Surgical Team Waiting Excitedly for Rheumatology Consultant

From Wikipedia Commons

From Wikipedia Commons

NEW CALEDONIA, ND – Boiling excitement amongst the University of Eastern North Dakota Medical Center (UENDMC) General Surgery team has built to a simmering froth as they wait for the input of the Rheumatology team on their patient, Mr. Steve Plipler, who suddenly developed a swollen 1st toe two days after his elective hernia repair.

“What do you think he’ll say?!” said intern Michelle Lee, giving voice to the thoughts of the whole surgical team as they hunched over a long Whipple procedure late in the afternoon. “It’s so exciting that Rheum’s coming to see our patient!”

Her enthusiasm was met with a round of enthusiastic murmurs as physicians and scrub nurses alike began to speculate about what tests would be ordered and whether a new medication might be started. “I don’t want them to just come in and fix the problem,” said attending surgeon Nash Fredstin, M.D., as he waved a set of needle drivers in the air, “I want to have a real good discussion about rheumatologic illness and the finer points of management. I wanna hear about cytokines.”

Expressions of hopeful anticipation gave way to adulation and envy as the team worked to attach the bile ducts to the jejunum.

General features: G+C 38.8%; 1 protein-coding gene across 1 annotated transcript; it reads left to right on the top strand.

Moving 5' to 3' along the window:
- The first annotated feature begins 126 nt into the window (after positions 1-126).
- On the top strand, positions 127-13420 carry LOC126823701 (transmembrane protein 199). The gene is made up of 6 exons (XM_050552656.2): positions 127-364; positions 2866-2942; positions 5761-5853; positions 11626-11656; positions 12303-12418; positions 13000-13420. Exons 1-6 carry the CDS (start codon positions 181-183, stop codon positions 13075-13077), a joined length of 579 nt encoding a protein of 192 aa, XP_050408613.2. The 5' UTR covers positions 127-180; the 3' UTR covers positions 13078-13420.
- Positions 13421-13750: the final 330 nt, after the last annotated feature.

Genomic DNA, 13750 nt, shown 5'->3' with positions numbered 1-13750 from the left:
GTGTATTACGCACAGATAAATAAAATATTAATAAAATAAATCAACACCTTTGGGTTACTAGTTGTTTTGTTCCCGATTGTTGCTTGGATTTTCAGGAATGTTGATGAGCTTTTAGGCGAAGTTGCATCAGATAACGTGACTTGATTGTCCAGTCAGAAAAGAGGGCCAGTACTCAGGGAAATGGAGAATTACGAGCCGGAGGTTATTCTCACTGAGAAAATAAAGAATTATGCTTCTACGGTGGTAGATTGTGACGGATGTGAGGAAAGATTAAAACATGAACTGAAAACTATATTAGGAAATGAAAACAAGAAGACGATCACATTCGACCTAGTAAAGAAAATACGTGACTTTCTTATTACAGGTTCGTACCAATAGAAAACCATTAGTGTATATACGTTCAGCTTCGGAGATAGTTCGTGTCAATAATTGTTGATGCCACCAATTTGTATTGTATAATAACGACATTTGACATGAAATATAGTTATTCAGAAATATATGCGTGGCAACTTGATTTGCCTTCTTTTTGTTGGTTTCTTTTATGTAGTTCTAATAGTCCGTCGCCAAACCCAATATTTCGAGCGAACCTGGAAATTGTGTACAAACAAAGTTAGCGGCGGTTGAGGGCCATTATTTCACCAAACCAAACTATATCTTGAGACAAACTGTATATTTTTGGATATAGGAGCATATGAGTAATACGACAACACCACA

“Dang, don’t you ever wish you were out there generating differential diagnoses and giving medicine rather than sitting in this stupid OR doing surgery day after day?!” lamented Jacob Shtorner a fourth year surgical resident.

“I wanted to be a Rheumatologist back in medical school, but I just didn’t think I could handle the pressure and the lifestyle.  You’ve gotta be gutsy to just go in there and start aspirating all kinds of joints and telling people they’ve got gout or lupus.  They’re a bunch of cowboys.  Surgery is a better fit for my personality,” said Chief Resident, Ashley Hestterm, M.D.

For now, they can only busy themselves with trying to get the last of that pesky pancreatic head mass out of the abdomen while they wait for the real work of medicine to be done.


DISCLAIMER: All stories, quotations, medical reports, studies, and news entries are fictitious, created in the interest of humor. They are the creative work of the Daily Medical Examiner staff, and any relationship to actual events present or historical should be considered coincidental. The DME uses invented names for people, businesses, and institutions in its stories, except in cases where public figures are being satirized. Any other use of real names is coincidental.

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